The words are accompanied by the payment of 1 billion YEN to a Korean fund meant to support the less than 50 surviving victims. In return, the Korean government will consider the issue as “finally and irrevocably solved”, and will refrain from criticising Japan any further about this.

I’m not sure where I stand on this issue. On one hand, this apology (the last one of a number of similar official apologies, by the way), does not seem very sincere, given that in Japan many people don’t see the problem behind the whole issue. Also, the sum appears rather symbolic to me, and its payment reeks more of hush money than an acknowledgement of guilt or at least responsibility.

On the other hand, I understand the desire to put an end to things and to start with a clean slate. I do not apologise for whatever happened in Austria during WWII either. And I don’t get it why the holocaust is used by the Israeli government to exempt them from criticism for their treatment of the Palestinians.

So, I am obviously on the fence with this issue. Maybe a gesture like this is all that’s needed to move on? Once again, I am glad I’m not a politician…

Happy New Year!

Happy New Year of the monkey everybody!
May the new year make all your dreams come true!

New Year's Card 2016I continue to embrace Japanese traditions. The above is the nengajo New Year’s card I sent out this, or rather: last year. I cannot ascertain this, but apparently the long stroke leading to the right symbolises the tail of the monkey… It was hard to find a card that I considered serious enough, monkeys obviously inspire people’s silliness. For example, I found a nengajo showing a banana – and nothing else… A bit too much silliness for me, to be honest.

Since this year I also (had to) send nengajo to business connections (essentially my lawyer and my accountant), I asked a Japanese friend how to do them properly. Well, the right hand corner of the front has to show one of the standard phrases, and the addresses on the back (both mine and the one of the recipient) have to be written in Kanji as well… I only wrote eight cards this year, but for these reasons I laboured for more than 2 hours! I have received some nengajo today as well, and as I can see that my business connections printed their cards, I will consider this as an option for next year.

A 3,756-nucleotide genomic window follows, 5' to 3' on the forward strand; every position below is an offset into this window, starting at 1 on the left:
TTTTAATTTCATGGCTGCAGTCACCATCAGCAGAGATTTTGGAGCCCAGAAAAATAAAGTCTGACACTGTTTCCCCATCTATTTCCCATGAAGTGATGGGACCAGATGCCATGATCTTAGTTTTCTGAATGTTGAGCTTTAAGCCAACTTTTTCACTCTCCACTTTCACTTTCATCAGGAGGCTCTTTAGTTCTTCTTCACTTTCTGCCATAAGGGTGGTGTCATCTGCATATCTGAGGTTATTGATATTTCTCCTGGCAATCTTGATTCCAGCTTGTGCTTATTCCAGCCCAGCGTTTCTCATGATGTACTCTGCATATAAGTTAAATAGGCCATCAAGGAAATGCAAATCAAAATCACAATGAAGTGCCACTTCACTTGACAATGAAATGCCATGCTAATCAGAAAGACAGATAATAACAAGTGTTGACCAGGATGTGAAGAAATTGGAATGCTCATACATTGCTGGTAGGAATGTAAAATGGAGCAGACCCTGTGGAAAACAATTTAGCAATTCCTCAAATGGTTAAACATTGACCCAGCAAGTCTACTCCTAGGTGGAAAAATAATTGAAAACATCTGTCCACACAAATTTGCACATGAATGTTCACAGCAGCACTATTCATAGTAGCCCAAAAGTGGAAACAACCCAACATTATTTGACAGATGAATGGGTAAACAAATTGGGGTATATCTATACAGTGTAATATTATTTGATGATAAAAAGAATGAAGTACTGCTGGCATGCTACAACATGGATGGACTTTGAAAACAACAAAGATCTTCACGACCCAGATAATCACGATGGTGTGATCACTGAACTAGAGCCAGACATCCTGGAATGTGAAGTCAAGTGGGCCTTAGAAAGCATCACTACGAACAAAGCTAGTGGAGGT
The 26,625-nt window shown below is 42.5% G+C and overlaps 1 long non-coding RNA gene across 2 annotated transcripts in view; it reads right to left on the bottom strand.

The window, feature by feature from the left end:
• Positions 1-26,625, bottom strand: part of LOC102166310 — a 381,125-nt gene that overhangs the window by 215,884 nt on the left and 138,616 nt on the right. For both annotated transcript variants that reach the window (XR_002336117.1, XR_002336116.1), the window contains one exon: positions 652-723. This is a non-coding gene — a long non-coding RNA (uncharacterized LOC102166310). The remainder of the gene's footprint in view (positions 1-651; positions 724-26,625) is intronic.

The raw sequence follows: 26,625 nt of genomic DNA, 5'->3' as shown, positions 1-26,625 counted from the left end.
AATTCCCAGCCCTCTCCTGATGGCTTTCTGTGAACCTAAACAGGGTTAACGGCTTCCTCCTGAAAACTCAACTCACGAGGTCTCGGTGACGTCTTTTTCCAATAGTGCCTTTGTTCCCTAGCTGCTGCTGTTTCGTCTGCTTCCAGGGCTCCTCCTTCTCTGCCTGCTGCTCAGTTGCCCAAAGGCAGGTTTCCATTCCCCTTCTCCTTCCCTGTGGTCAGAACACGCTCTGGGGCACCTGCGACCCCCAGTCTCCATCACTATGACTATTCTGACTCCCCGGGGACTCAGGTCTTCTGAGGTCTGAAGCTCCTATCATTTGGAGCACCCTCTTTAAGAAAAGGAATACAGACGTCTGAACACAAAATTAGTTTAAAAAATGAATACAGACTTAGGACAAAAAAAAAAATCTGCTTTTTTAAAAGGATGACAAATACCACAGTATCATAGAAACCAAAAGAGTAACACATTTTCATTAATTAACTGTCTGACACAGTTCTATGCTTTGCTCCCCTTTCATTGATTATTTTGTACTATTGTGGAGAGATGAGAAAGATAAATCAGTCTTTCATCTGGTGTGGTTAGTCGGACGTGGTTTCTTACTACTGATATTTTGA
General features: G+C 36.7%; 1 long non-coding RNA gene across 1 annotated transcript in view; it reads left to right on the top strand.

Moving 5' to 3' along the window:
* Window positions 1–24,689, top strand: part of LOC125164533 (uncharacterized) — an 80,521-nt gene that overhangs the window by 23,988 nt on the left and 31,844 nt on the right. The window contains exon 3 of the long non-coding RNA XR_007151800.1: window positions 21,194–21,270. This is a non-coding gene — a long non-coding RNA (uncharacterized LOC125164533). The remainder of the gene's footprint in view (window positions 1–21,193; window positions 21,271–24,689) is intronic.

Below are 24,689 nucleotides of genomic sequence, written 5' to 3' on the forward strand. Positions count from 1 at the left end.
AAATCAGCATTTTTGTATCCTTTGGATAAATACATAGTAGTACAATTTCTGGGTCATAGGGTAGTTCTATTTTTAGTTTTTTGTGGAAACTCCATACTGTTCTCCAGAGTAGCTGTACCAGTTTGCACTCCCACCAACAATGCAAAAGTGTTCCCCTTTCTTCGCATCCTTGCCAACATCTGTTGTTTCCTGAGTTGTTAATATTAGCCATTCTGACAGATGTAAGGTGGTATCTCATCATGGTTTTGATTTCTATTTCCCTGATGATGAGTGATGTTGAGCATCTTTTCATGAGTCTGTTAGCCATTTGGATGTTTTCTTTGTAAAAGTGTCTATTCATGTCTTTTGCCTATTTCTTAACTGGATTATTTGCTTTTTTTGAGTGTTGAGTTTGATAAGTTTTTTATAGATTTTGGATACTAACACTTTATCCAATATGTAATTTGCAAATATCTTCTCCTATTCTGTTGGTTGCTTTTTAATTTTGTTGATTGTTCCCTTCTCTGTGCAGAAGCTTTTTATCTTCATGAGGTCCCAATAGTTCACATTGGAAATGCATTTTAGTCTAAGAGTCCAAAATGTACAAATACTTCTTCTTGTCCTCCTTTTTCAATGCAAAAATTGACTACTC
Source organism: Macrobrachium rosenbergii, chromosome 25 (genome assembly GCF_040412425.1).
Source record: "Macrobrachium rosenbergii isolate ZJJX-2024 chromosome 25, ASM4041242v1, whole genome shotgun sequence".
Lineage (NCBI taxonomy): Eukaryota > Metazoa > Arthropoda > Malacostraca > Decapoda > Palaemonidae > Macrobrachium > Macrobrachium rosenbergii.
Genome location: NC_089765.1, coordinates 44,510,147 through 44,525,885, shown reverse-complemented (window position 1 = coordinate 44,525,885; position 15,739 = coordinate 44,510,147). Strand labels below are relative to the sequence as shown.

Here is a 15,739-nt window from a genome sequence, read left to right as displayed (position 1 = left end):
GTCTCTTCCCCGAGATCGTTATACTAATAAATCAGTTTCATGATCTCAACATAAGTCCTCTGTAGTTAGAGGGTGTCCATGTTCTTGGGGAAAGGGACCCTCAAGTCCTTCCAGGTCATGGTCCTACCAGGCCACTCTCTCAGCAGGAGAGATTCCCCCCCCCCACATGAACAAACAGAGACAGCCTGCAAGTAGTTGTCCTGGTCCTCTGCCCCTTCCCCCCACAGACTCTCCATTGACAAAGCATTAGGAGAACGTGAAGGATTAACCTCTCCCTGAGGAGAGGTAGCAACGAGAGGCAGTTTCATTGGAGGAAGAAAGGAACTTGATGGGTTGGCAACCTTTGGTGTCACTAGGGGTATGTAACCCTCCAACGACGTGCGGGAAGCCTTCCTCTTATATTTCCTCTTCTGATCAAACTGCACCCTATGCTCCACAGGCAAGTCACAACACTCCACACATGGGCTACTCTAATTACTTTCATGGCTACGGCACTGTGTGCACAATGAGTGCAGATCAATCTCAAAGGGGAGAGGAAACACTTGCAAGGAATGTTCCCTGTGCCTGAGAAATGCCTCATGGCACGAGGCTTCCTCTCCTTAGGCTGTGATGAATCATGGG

christmas15Happy Holidays to everyone!
I hope you’ll have a nice time, regardless of your plans.

Once again, my plans are to visit a friend over the weekend. I will post again next week.

It’s the Season…

It’s Christmas season and although many people are stressed out buying presents and sending greeting cards, it is generally considered the time to be nice to each other. I mean, isn’t that the reason for all the presents and the cards and stuff?

I found this video of a “social experiment” last weekend, and although it made me cry, I thought I’d share it with you.

When was the last time somebody said this to you?
Doesn’t that mean we should say it more often?

You’re beautiful!


More Filming

movie camera iconToday I spent again at the film set I have talked about before. This time, the location was in an old machiya-style house in Kyoto, and there were scenes with talking involved (not by the extras though).